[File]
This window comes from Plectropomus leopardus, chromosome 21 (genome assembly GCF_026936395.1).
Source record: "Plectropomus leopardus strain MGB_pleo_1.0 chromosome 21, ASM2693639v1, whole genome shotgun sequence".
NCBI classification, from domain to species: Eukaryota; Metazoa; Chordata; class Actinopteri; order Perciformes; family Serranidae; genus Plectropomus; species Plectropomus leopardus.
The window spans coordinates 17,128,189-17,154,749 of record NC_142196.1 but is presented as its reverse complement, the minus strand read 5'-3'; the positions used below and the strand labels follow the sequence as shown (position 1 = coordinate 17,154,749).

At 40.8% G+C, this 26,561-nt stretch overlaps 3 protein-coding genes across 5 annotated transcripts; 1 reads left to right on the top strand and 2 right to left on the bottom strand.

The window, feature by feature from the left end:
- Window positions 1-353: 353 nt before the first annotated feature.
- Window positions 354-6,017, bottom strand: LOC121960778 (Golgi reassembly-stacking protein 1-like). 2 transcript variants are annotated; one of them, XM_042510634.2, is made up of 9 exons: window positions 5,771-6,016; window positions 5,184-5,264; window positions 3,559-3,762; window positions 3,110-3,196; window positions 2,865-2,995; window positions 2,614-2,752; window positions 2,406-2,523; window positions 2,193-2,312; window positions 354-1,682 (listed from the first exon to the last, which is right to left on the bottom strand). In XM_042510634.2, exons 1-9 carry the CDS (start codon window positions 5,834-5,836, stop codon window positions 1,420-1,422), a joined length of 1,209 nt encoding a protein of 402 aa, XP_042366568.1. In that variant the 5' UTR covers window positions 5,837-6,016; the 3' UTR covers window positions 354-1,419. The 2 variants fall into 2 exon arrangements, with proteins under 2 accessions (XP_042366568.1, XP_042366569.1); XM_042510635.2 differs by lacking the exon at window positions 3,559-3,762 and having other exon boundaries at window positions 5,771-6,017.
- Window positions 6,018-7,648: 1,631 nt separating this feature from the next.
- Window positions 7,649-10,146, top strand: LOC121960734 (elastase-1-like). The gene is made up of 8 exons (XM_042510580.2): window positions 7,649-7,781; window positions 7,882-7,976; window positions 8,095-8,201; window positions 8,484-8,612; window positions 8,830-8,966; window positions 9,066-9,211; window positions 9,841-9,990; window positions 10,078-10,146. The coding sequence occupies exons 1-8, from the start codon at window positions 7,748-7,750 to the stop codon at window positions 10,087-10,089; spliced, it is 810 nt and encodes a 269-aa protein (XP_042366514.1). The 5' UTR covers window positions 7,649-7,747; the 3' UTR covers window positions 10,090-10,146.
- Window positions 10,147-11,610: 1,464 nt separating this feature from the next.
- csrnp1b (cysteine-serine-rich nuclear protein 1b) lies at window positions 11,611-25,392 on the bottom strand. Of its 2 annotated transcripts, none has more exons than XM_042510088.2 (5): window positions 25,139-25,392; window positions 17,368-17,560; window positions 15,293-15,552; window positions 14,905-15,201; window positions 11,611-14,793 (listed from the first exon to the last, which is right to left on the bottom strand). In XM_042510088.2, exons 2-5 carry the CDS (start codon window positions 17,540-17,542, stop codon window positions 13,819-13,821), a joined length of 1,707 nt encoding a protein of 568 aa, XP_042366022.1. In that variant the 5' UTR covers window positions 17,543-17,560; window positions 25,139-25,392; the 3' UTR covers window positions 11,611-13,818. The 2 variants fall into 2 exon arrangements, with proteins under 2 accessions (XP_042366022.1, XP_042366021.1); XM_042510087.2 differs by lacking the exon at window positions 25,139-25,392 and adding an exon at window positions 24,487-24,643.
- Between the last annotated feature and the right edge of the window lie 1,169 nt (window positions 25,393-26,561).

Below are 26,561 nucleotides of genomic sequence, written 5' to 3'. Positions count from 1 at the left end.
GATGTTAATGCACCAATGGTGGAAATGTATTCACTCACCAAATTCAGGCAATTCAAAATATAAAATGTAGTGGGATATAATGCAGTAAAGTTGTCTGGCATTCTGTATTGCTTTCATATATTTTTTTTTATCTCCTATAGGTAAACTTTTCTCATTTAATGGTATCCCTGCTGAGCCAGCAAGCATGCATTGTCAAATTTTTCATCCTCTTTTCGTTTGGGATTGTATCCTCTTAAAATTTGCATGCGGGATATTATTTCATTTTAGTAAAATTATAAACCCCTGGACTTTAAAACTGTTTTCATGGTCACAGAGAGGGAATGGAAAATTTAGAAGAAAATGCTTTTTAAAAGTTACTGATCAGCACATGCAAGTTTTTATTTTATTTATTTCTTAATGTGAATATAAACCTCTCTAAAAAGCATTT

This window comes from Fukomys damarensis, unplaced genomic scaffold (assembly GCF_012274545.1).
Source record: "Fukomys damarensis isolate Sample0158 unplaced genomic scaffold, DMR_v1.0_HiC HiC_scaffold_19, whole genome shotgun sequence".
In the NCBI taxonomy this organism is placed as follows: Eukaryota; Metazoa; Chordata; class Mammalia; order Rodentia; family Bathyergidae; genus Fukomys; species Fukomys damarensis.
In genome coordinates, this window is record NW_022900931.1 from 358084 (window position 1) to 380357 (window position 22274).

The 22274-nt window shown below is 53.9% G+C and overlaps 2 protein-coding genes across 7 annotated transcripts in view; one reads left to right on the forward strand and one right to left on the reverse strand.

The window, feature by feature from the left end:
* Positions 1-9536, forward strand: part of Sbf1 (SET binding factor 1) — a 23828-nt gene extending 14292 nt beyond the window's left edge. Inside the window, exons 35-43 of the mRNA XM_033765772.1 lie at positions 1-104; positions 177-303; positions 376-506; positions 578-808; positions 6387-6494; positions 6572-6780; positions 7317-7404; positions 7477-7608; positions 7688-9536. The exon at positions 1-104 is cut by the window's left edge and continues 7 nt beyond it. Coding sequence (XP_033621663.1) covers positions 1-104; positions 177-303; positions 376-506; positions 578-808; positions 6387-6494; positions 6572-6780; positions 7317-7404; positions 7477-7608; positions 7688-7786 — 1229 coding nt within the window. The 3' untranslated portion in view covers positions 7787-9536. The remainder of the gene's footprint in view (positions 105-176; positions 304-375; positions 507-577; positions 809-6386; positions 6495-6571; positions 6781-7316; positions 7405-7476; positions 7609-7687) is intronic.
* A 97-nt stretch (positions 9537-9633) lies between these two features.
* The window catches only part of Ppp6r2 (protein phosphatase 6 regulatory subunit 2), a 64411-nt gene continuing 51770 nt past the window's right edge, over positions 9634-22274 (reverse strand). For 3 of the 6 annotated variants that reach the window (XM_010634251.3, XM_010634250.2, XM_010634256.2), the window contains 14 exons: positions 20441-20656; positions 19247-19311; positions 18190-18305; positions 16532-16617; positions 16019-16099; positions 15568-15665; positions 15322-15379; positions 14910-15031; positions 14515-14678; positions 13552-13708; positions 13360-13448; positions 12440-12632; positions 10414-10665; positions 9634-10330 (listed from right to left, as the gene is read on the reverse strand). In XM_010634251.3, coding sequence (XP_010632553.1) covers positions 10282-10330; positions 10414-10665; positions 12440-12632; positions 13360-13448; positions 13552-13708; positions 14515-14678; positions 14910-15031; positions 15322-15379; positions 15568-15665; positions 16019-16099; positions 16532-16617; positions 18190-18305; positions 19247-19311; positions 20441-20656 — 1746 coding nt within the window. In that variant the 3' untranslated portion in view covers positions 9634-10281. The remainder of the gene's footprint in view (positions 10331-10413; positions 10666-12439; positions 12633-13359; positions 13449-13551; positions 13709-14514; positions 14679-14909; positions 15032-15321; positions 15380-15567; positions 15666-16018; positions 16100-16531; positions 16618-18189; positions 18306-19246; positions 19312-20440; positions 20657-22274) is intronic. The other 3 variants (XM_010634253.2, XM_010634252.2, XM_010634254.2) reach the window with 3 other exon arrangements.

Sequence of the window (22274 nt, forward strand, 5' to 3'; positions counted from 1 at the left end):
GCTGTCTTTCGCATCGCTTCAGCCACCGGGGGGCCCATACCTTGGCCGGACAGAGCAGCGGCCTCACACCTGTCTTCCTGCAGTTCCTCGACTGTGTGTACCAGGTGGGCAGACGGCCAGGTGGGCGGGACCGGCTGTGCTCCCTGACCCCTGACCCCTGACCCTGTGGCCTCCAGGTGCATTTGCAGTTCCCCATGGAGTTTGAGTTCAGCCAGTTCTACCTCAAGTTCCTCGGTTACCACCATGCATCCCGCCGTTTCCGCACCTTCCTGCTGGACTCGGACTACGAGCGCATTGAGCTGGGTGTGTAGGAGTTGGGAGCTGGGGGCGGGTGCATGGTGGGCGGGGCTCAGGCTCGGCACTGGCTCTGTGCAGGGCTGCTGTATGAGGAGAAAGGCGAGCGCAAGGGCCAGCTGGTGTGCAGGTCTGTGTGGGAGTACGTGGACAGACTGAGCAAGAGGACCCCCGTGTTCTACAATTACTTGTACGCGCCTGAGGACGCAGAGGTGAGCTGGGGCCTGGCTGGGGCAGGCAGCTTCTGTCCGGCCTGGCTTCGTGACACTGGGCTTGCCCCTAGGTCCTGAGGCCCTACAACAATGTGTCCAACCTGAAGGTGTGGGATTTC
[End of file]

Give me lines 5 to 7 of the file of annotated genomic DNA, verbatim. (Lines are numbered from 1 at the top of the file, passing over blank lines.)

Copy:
At 40.8% G+C, this 26,561-nt stretch overlaps 3 protein-coding genes across 5 annotated transcripts; 1 reads left to right on the top strand and 2 right to left on the bottom strand.

The window, feature by feature from the left end:
- Window positions 1-353: 353 nt before the first annotated feature.